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Posted 14 APRIL 2009

Dinosaurs may have evolved wings to impress breeding mates

For decades scientists have debated the controversial subject of why dinosaurs evolved the ability to fly. Several theories have been suggested including one which claims that these "proto-birds" flapped their forelimbs like wings to give them additional thrust to climb while escaping from predators, and another which describes wings as evolving to help dinosaurs jump out of trees and glide to the ground.

But the co-authors of a new scientific paper published in the journal Evolution suggest that neither of these theories offer enough reason of ‘competitive advantage’ for wings to develop among dinosaurs by means of natural selection.

The scientists from Manchester University and University College Dublin propose that wings became more common and more pronounced through dinosaur generations because they helped to impress the opposite sex and to better attract breeding mates.

Image courtesy of Todd Marshall

Dr Robert Nudds, a biologist from the University of Manchester, worked with Dr Gareth Dyke, a paleontologist from the UCD School of Biology and Environmental Science at University College Dublin, to develop biomechanical models that could simulate the way Archaeopteryx, and two other feathered dinosaurs, Caudipteryx and Protarchaeopteryx, would have moved.

“According to our models, the two previous theories to describe why dinosaurs evolved wings do not give wing development enough competitive advantage to ensure that wings would have developed through natural selection.”

“If the animals were tree dwellers they would naturally have held out their forelimbs symmetrically, as they jumped from branch to branch or from ground to branch. If they were ground dwellers, which the fossil record suggests is more likely, holding the forelimbs out symmetrically would impede progress while running or moving along the ground. So we propose another driving factor for the evolution of wings – sexual selection.”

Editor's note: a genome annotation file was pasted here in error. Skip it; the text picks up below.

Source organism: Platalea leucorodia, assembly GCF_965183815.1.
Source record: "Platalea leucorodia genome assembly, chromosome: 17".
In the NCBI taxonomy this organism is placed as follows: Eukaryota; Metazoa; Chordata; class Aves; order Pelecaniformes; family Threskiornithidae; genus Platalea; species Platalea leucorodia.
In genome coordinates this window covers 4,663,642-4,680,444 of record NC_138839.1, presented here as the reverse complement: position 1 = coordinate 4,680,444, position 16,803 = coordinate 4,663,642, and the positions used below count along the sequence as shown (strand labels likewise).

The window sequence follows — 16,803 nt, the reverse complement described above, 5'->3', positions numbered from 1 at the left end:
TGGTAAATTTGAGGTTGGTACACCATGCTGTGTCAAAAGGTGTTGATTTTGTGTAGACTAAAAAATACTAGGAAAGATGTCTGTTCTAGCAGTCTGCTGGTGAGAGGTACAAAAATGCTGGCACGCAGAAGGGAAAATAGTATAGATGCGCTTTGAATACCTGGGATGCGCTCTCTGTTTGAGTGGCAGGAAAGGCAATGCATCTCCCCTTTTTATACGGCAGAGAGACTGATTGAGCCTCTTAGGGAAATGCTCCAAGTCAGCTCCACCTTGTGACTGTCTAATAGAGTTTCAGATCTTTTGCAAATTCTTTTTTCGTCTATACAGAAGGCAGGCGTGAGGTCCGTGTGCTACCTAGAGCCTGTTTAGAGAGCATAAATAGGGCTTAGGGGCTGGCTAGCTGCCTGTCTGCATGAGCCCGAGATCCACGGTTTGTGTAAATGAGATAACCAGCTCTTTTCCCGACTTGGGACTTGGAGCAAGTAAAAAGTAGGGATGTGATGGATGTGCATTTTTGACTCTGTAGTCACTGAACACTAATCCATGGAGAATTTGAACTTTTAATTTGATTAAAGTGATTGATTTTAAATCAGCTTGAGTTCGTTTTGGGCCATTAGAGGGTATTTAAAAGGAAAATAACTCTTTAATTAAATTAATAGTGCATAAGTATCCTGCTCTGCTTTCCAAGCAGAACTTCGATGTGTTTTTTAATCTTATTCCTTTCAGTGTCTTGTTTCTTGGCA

Once this unique style of motion had evolved, the evolution of flight was likely to have been a relatively straightforward process. "Only certain combinations of wing movement and forward speed are effective in producing the thrust required to propel an animal into the air, but our calculations indicate that even moderate wing movements are enough."

This implies that flapping flight could have evolved from a series of gradual changes in wing shape and movement, and did not necessarily require a large-scale shift.

According to the scientists, feathers, also, need not necessarily have evolved for the purpose of flight. As modified scales, they might have provided insulation or have been part of the mating game. "Feathered forelimbs may have been used in a ritual mating display."

The next stage for the scientific researchers is to use computer modeling to simulate how the animals would have moved or to build tiny mechanical models to look at the cost and benefits of each forelimb position.

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Dinosaurs may have evolved wings to impress breeding mates
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